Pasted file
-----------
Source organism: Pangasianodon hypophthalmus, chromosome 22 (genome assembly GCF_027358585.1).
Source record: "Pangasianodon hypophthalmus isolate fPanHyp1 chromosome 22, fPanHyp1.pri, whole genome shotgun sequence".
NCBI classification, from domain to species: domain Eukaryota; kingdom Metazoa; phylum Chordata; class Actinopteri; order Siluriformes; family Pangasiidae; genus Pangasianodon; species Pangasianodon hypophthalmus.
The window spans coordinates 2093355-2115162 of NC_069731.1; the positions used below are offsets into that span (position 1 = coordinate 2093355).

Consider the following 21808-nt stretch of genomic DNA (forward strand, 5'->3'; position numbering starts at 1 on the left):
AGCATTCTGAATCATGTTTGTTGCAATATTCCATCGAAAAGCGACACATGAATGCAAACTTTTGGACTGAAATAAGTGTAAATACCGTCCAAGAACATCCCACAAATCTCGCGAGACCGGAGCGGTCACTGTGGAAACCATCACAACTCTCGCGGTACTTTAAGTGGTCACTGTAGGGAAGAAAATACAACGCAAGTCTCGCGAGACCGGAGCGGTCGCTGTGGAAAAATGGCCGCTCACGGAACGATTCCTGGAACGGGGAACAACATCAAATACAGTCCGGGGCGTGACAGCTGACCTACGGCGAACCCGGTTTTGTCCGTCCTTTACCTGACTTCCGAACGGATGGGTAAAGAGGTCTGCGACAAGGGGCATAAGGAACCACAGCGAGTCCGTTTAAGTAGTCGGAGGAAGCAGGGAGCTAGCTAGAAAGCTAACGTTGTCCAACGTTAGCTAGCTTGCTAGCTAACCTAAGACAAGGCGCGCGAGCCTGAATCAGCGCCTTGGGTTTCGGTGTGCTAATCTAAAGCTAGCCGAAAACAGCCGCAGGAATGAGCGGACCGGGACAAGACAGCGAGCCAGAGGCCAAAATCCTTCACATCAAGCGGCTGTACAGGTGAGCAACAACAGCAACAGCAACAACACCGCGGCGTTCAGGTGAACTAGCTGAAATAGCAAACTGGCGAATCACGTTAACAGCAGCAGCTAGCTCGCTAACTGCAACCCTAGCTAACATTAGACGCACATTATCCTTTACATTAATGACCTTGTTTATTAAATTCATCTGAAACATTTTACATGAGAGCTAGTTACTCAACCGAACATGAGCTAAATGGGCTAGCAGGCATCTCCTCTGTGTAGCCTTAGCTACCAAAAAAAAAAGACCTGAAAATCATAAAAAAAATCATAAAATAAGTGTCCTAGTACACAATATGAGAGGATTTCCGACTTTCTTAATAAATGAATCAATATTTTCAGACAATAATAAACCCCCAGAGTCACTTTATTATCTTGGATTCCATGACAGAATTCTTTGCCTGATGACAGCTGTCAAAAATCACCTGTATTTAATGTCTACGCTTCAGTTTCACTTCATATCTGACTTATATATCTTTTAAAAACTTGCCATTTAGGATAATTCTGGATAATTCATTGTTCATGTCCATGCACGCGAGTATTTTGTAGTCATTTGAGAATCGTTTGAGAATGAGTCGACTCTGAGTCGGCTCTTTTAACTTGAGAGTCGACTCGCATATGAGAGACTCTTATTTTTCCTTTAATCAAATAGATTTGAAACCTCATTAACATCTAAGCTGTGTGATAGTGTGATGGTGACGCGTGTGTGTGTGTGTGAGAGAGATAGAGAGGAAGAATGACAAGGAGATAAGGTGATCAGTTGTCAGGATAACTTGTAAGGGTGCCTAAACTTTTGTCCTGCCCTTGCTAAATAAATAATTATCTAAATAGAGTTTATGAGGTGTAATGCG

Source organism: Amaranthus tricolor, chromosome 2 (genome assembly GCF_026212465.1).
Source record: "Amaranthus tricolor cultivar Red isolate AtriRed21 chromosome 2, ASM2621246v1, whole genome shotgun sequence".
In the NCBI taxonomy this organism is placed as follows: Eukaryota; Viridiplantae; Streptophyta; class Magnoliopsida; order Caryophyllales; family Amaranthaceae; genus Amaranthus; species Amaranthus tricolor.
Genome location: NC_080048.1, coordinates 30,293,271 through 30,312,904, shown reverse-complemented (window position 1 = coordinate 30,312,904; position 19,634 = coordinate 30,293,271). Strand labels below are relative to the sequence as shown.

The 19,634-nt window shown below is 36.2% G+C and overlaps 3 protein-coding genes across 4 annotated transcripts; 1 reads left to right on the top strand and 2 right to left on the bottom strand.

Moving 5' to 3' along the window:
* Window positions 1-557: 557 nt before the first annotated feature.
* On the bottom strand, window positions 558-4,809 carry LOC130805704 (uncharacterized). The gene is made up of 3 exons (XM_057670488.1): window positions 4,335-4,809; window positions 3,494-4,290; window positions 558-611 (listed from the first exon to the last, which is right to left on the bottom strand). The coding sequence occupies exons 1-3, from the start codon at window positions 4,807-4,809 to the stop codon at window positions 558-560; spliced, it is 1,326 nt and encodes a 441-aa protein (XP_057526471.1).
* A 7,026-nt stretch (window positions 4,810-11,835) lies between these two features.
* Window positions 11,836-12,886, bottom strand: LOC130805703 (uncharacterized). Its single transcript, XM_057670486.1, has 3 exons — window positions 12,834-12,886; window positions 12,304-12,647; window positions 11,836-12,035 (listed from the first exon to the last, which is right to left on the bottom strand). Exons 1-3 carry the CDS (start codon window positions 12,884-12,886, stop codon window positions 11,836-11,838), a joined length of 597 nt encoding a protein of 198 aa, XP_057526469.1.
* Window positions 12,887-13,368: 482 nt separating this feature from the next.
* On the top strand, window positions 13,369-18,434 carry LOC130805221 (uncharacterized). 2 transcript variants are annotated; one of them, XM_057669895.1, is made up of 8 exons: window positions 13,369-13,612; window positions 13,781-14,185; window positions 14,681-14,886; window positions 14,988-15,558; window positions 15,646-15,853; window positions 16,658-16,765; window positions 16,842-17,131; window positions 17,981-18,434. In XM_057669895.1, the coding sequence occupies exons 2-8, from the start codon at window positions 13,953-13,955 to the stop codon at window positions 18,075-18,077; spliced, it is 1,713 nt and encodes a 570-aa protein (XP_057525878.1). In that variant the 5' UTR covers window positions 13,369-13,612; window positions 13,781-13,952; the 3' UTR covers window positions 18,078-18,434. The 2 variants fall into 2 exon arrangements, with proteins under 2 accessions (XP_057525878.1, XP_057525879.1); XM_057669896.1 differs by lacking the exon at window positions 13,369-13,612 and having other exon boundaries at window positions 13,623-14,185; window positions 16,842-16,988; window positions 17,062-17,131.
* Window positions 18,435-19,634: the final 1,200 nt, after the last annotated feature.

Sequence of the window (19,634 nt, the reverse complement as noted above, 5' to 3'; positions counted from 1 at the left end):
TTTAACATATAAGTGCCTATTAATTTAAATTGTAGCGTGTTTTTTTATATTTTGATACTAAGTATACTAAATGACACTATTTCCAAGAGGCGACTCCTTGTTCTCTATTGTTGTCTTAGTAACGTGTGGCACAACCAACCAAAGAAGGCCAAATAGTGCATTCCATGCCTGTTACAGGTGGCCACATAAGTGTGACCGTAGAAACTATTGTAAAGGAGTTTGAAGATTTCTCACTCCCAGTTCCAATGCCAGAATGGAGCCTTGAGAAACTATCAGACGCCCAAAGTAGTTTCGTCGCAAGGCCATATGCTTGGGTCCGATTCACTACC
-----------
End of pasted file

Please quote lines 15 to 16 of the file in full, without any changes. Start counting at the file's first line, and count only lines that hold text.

* A 7,026-nt stretch (window positions 4,810-11,835) lies between these two features.
* Window positions 11,836-12,886, bottom strand: LOC130805703 (uncharacterized). Its single transcript, XM_057670486.1, has 3 exons — window positions 12,834-12,886; window positions 12,304-12,647; window positions 11,836-12,035 (listed from the first exon to the last, which is right to left on the bottom strand). Exons 1-3 carry the CDS (start codon window positions 12,884-12,886, stop codon window positions 11,836-11,838), a joined length of 597 nt encoding a protein of 198 aa, XP_057526469.1.